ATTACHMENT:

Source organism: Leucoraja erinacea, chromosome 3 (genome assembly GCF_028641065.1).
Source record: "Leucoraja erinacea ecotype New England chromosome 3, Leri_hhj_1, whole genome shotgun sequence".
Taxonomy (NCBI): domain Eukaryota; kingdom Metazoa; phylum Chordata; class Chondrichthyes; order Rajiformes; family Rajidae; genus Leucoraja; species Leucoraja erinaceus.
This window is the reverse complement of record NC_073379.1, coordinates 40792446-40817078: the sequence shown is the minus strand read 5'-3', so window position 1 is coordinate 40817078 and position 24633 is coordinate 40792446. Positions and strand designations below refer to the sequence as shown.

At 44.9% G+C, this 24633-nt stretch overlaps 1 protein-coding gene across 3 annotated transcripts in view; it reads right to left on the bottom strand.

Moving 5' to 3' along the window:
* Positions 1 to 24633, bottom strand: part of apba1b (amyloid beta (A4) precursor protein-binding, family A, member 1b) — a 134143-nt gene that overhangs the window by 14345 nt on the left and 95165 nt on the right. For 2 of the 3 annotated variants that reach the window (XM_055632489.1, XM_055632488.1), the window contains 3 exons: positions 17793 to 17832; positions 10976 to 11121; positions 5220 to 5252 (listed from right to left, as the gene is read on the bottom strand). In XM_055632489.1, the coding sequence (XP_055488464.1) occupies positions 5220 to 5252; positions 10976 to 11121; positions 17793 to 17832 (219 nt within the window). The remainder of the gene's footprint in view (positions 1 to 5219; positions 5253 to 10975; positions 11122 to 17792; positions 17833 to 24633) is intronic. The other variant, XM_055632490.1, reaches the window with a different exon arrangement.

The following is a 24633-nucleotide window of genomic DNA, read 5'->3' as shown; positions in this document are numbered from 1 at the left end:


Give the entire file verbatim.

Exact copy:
Source organism: Leucoraja erinacea, chromosome 3 (genome assembly GCF_028641065.1).
Source record: "Leucoraja erinacea ecotype New England chromosome 3, Leri_hhj_1, whole genome shotgun sequence".
Taxonomy (NCBI): domain Eukaryota; kingdom Metazoa; phylum Chordata; class Chondrichthyes; order Rajiformes; family Rajidae; genus Leucoraja; species Leucoraja erinaceus.
This window is the reverse complement of record NC_073379.1, coordinates 40792446-40817078: the sequence shown is the minus strand read 5'-3', so window position 1 is coordinate 40817078 and position 24633 is coordinate 40792446. Positions and strand designations below refer to the sequence as shown.

At 44.9% G+C, this 24633-nt stretch overlaps 1 protein-coding gene across 3 annotated transcripts in view; it reads right to left on the bottom strand.

Moving 5' to 3' along the window:
* Positions 1 to 24633, bottom strand: part of apba1b (amyloid beta (A4) precursor protein-binding, family A, member 1b) — a 134143-nt gene that overhangs the window by 14345 nt on the left and 95165 nt on the right. For 2 of the 3 annotated variants that reach the window (XM_055632489.1, XM_055632488.1), the window contains 3 exons: positions 17793 to 17832; positions 10976 to 11121; positions 5220 to 5252 (listed from right to left, as the gene is read on the bottom strand). In XM_055632489.1, the coding sequence (XP_055488464.1) occupies positions 5220 to 5252; positions 10976 to 11121; positions 17793 to 17832 (219 nt within the window). The remainder of the gene's footprint in view (positions 1 to 5219; positions 5253 to 10975; positions 11122 to 17792; positions 17833 to 24633) is intronic. The other variant, XM_055632490.1, reaches the window with a different exon arrangement.

The following is a 24633-nucleotide window of genomic DNA, read 5'->3' as shown; positions in this document are numbered from 1 at the left end: